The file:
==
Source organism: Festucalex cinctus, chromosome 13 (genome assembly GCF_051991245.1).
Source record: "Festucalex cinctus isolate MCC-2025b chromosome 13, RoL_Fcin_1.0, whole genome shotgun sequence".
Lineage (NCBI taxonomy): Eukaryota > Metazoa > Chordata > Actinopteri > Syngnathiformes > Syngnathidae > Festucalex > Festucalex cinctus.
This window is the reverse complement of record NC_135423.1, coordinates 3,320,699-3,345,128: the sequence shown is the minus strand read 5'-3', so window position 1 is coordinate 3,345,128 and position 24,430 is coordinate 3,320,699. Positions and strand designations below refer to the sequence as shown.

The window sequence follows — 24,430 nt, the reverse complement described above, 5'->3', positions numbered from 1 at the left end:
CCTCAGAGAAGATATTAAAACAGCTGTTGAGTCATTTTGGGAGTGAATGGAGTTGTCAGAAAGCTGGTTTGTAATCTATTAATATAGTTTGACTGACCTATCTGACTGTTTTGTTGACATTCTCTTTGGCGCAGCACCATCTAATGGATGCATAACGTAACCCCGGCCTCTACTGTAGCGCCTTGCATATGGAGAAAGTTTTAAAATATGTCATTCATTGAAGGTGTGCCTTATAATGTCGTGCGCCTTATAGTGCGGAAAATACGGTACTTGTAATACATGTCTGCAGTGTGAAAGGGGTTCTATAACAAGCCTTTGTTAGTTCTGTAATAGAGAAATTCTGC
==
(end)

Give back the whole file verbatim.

Source organism: Festucalex cinctus, chromosome 13 (genome assembly GCF_051991245.1).
Source record: "Festucalex cinctus isolate MCC-2025b chromosome 13, RoL_Fcin_1.0, whole genome shotgun sequence".
Lineage (NCBI taxonomy): Eukaryota > Metazoa > Chordata > Actinopteri > Syngnathiformes > Syngnathidae > Festucalex > Festucalex cinctus.
This window is the reverse complement of record NC_135423.1, coordinates 3,320,699-3,345,128: the sequence shown is the minus strand read 5'-3', so window position 1 is coordinate 3,345,128 and position 24,430 is coordinate 3,320,699. Positions and strand designations below refer to the sequence as shown.

The window sequence follows — 24,430 nt, the reverse complement described above, 5'->3', positions numbered from 1 at the left end:
CCTCAGAGAAGATATTAAAACAGCTGTTGAGTCATTTTGGGAGTGAATGGAGTTGTCAGAAAGCTGGTTTGTAATCTATTAATATAGTTTGACTGACCTATCTGACTGTTTTGTTGACATTCTCTTTGGCGCAGCACCATCTAATGGATGCATAACGTAACCCCGGCCTCTACTGTAGCGCCTTGCATATGGAGAAAGTTTTAAAATATGTCATTCATTGAAGGTGTGCCTTATAATGTCGTGCGCCTTATAGTGCGGAAAATACGGTACTTGTAATACATGTCTGCAGTGTGAAAGGGGTTCTATAACAAGCCTTTGTTAGTTCTGTAATAGAGAAATTCTGC